“Mental health is becoming a real challenge in today’s world, especially in this pandemic. I want to advocate for its importance.”

 

Continuing in her sister’s footsteps, Ms. Guruvaiah Sridhara then enrolled as a pre-medical student in SGU’s seven-year Doctor of Medicine program. A firm believer that the harder she works, the luckier she will be—Ms. Guruvaiah Sridhara again went the extra mile in striving for excellence by maintaining a 4.0 GPA and was selected as the 2021 School of Arts and Sciences valedictorian—just like her sister in years prior.

“Being the 2021 SAS valedictorian was a true honor,” stated Ms. Guruvaiah Sridhara. “The past year was a challenge due to the unexpected pandemic. However, with perseverance and consistency, I was able to complete my degree. It served as a reminder to never give up. I’m happy to see that the hard work has paid off.”

While completing the first part in achieving her MD, Ms. Guruvaiah Sridhara challenged herself to strike the right balance between her academic goals and extracurricular pursuits. Carving out time from her busy schedule, she has been a member of several student organizations, including Women in Medicine and the Surgery Club, and has served as the Urban Humanitarian Projects co-chair for the Iota Epsilon Alpha (IEA) International Honor Society this past semester—and plans to serve as a grand marshal for the August 2021 term.

“Balancing schoolwork and self-care was something I definitely struggled with initially,” admitted Ms. Guruvaiah Sridhara. “However, the key for me was being flexible and setting realistic goals. I made different schedules for my studies and stuck to what suited me the best. I also made sure to make time for myself whether it be going to the gym, or just a walk around this beautiful campus.”

According to Ms. Guruvaiah Sridhara, another reason she chose to attend SGU was that it offered a strong support system that focused primarily on ensuring student success. She also described SGU’s picturesque campus environment, with its scenic views, beach-front gym, and various cuisine options, as the perfect way to unwind and destress, especially after exams.

“I love that SGU has a massive support system to help us through this journey,” stated Ms. Guruvaiah Sridhara. “The University provides great training and education to aspiring physicians. My experience here so far has been great.”

 

– Ray-Donna Peters

 

Related Reading

SASAA President Receives Commonwealth Award for Inspirational Voluntary Service

Tamika Gilbert, BSc ’11

Tamika Gilbert, BSc ’11, received recognition by Her Majesty Queen Elizabeth II as the 183rd Commonwealth Points of Light awardee.

With the COVID-19 pandemic affecting so many throughout the world, Tamika Gilbert, BSc ’11, is doing her part to help aid the lives of those hit hardest in the Grenadian community—and being internationally recognized for her efforts.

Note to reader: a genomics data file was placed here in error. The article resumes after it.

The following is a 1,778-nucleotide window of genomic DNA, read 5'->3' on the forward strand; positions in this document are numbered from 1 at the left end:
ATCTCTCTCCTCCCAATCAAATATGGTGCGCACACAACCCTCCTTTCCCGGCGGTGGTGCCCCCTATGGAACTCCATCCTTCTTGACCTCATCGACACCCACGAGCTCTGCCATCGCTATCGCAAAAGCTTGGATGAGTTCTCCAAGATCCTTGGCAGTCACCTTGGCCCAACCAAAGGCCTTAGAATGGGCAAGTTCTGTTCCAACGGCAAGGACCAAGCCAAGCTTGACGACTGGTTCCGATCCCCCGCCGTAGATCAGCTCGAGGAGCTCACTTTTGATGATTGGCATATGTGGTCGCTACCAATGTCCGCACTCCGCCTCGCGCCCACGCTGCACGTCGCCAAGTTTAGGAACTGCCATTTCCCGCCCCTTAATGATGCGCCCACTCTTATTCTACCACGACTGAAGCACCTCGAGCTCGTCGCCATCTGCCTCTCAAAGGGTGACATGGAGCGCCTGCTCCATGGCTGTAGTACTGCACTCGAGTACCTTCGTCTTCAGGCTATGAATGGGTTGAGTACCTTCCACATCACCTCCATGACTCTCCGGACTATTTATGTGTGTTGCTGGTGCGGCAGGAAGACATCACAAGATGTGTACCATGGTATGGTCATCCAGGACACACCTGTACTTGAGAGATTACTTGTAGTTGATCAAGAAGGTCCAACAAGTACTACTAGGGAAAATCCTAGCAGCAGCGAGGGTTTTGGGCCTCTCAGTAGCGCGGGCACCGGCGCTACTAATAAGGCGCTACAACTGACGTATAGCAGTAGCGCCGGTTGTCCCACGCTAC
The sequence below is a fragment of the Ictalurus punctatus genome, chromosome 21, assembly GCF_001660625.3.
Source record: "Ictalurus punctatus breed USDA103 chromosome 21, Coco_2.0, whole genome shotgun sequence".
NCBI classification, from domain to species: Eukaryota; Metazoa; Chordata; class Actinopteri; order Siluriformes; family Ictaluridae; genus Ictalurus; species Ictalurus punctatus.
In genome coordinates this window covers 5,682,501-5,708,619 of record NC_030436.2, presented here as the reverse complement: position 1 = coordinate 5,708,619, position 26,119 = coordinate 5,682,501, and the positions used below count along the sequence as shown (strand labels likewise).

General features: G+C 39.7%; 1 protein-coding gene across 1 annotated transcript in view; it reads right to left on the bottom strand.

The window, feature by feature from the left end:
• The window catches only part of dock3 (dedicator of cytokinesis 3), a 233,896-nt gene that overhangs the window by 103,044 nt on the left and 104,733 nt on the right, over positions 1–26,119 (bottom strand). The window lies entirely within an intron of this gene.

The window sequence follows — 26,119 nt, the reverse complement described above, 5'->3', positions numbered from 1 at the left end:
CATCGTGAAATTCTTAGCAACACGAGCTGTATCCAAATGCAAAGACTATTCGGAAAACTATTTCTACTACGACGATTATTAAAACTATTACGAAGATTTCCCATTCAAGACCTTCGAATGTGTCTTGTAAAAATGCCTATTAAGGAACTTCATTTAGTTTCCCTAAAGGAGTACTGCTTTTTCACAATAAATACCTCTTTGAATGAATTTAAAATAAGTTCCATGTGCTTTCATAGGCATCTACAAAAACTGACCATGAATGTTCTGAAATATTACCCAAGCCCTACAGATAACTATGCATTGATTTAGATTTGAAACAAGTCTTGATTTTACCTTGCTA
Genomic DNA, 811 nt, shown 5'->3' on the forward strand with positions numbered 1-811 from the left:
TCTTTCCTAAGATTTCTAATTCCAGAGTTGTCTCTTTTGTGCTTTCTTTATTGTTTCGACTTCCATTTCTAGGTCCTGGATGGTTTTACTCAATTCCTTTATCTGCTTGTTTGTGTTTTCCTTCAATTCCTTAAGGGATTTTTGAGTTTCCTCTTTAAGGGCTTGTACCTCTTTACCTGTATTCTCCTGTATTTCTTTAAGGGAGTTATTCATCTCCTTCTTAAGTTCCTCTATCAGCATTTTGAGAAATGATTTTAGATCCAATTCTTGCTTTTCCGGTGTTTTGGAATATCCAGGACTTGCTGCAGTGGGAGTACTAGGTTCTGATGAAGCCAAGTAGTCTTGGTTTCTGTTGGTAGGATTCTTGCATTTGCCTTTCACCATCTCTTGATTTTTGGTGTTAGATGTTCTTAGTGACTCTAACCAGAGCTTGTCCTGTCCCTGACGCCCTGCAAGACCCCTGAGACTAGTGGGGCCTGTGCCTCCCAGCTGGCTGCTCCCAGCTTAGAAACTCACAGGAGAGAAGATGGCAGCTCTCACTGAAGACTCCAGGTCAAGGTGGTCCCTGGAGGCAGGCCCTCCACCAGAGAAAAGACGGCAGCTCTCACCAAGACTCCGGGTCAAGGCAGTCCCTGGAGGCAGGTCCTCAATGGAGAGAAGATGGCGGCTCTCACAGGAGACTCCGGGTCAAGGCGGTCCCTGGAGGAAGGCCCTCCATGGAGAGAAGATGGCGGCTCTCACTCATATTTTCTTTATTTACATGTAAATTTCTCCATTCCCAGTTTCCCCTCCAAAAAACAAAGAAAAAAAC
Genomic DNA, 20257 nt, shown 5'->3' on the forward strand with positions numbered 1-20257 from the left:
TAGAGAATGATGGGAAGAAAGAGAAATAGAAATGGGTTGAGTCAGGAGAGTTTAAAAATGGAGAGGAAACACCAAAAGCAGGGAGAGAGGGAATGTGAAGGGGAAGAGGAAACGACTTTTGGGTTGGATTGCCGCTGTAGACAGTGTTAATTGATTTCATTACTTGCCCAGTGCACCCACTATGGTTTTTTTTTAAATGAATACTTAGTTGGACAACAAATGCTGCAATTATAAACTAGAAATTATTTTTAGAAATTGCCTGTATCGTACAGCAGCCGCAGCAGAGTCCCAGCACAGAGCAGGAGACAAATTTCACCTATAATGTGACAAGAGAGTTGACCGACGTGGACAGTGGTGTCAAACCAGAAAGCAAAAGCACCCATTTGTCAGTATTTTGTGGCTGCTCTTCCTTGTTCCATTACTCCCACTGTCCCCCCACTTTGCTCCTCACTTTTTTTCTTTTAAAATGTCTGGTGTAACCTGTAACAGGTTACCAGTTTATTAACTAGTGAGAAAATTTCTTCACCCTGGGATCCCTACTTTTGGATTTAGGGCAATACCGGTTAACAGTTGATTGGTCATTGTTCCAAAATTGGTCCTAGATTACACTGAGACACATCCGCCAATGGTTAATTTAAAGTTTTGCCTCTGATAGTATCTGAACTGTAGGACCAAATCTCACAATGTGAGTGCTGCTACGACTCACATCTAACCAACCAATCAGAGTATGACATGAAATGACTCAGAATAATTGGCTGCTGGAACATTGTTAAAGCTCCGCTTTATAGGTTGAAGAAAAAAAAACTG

In April 2020, driven by her two passions—voluntary service and entrepreneurship—Ms. Gilbert created The Art of Giving (TAG), a charitable foundation encouraging donations of relief items to help vulnerable families following the coronavirus outbreak. Her humanitarianism did not go unnoticed—Ms.  Gilbert recently received recognition by Her Majesty Queen Elizabeth II as the 183rd Commonwealth Points of Light awardee.

“I am both grateful and humbled to receive recognition for something that comes so naturally to me,” said Ms. Gilbert, who is the president of St. George’s University’s School of Arts and Sciences Alumni Association (SASAA). “What started as a simple response to a mother’s cry for help during the lockdown period, has now grown into the TAG foundation—giving help wherever and whenever it can, which to me is the true essence of The Art of Giving.”

 

I have always wanted to make a difference in the world. The current health crisis presented an opportunity for me to do so.

 

The Commonwealth Points of Light awards were established during the Commonwealth Heads of Government Meeting in London in 2018. The award recognizes inspirational volunteers across the 54 Commonwealth nations for the difference they are making in their communities and beyond.

“I have always wanted to make a difference in the world,” shared Ms. Gilbert. “I remember visiting the Kennedy and Richmond Hill children’s homes as a child. The extreme need that existed in these places has remained etched in my heart and mind since that day. I knew then that I wanted to do more to help people—the current health crisis presented an opportunity for me to do so.”

So far, over 200 families in Grenada have been supported by the foundation. In addition, the foundation has distributed emergency supplies to people affected by the recent volcanic eruption in St. Vincent and the Grenadines.

TAG’s newest initiatives will include helping future students enroll at the New Life Organization (NEWLO) in Palmiste, Grenada to pursue technical and vocational education and training, as well as supporting women on the island, who lack access to proper feminine hygiene products, a problem exacerbated by the pandemic.

“TAG on its own cannot help everyone—but everyone can help someone,” stated Ms. Gilbert. “As such, the foundation has adopted a targeted approach to giving aid—we don’t do mass distribution. We speak to recipients individually to ascertain their exact need. We have helped with food hampers for individuals and families, assisted with minor medical bills such as, purchasing medication and glasses, and we’ve held clothing drives. We are willing to do whatever we can to help improve the lives of people in need. In essence, TAG’s message is to spread the joy of giving by providing an avenue to do so.”